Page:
Next, consider the size of your plants. If we assume that most cannabis plants will double in size during the transitioning phase, make sure that you have enough room above your canopy to support your fully grown plants. Also, keep in mind that some high-intensity lights have distance requirements of up to 30-inches. So, be sure to factor in the distance requirement of your light source before transitioning your vegetative plants into flower.
Step #2: Change Your Photoperiod to 12/12
To begin the transition phase, start by changing your daily light cycle to 12 hours of light and 12 hours of darkness. Cannabis plants are annual growers. In the wild, for example, cannabis plants will grow from seed to flower from spring to fall. However, since we can control the environment in an indoor garden, growers are responsible for signaling flowering plant growth. When you switch your timer to a cycle of 12/12, your plants will be tricked into thinking that the growing season is becoming shorter. This environmental cue will be met by plants attempting to express their flowers as quickly as possible.
Step #3: Be Prepared to Feed Heavier and More Often
Following the growth spurt during the transitioning period, be prepared to irrigated your cannabis plants more often and with higher levels of plant food. It’s an industry consensus that levels of fertilizer should be increased after entering the ﬂowering stage. Take GreenPlanet Nutrient’s Dual Fuel feeding program as an example. As you can clearly see, the Parts per Million (PPM) of your nutrient solution should be increased to a range of 750-850 in week 1 of ﬂower, as opposed to the late vegetative range of just 550-650. Also, pay close attention to the drinking habits of your plants, and be prepared to irrigate your crop more frequently.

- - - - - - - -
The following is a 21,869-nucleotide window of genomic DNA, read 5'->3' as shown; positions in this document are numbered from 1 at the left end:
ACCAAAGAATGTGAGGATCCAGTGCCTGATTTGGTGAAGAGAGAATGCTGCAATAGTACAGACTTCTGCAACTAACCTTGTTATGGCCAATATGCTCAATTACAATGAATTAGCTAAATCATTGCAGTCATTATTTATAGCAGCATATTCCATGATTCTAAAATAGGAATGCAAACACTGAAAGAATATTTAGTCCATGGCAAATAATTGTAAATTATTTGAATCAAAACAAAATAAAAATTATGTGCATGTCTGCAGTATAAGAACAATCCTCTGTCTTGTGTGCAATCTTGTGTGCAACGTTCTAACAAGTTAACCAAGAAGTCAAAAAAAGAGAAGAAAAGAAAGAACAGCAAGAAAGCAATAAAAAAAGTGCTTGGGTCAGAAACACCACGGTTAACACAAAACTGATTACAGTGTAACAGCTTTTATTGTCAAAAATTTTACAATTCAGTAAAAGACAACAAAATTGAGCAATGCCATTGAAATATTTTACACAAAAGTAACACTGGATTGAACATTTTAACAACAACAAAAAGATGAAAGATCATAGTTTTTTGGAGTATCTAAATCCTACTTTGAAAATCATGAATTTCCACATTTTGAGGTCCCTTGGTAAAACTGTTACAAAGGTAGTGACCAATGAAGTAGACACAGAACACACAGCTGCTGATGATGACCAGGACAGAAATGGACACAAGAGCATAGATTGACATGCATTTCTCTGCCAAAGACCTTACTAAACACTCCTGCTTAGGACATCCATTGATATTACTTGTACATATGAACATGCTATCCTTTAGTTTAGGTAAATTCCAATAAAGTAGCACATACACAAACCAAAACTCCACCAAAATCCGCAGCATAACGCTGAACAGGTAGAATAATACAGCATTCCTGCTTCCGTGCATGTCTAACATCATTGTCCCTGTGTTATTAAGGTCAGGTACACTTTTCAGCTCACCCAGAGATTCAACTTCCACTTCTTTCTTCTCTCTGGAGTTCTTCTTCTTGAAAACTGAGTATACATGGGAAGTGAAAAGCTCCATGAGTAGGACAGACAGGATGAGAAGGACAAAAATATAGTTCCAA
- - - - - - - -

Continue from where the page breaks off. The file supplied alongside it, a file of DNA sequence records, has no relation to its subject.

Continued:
Step #4: Monitor Your Cannabis Plants and Track Their Progress
After transitioning your plants into the ﬂowering period, it’s important to monitor their progress. Pistils will appear approximately 10-14 days after your initial light cycle change. Pistils are white hairs that signal the future development of female cannabis ﬂower and usually sprout at intersecting nodes or tops. However, if you’re unsure about the sex of your plant, keep an eye out for the expression of pollen sacs. Unlike female cannabis plants that produce buds, males produce pollen sacs. Any plants exhibiting these characteristics should be carefully removed from the growing space.
Tip: Place a garbage bag over male plants before removing them from the growing space. Pollen sacs are extremely volatile. If removed aggressively, male pollen sacs can burst and spread pollen throughout the growing space, eﬀectively exposing female plants to the male reproductive process. This exposure can cause your female plants to produce ﬂowers littered with seeds.
Congratulations on growing cannabis at home! Join us for more information about growing cannabis. For more tips on transitioning your plants into the ﬂowering stage, contact our team at Grow Your Four.
Join us for more information about growing cannabis at home! For more tips on transplanting your cannabis seedlings into pots, contact our team at Grow Your Four.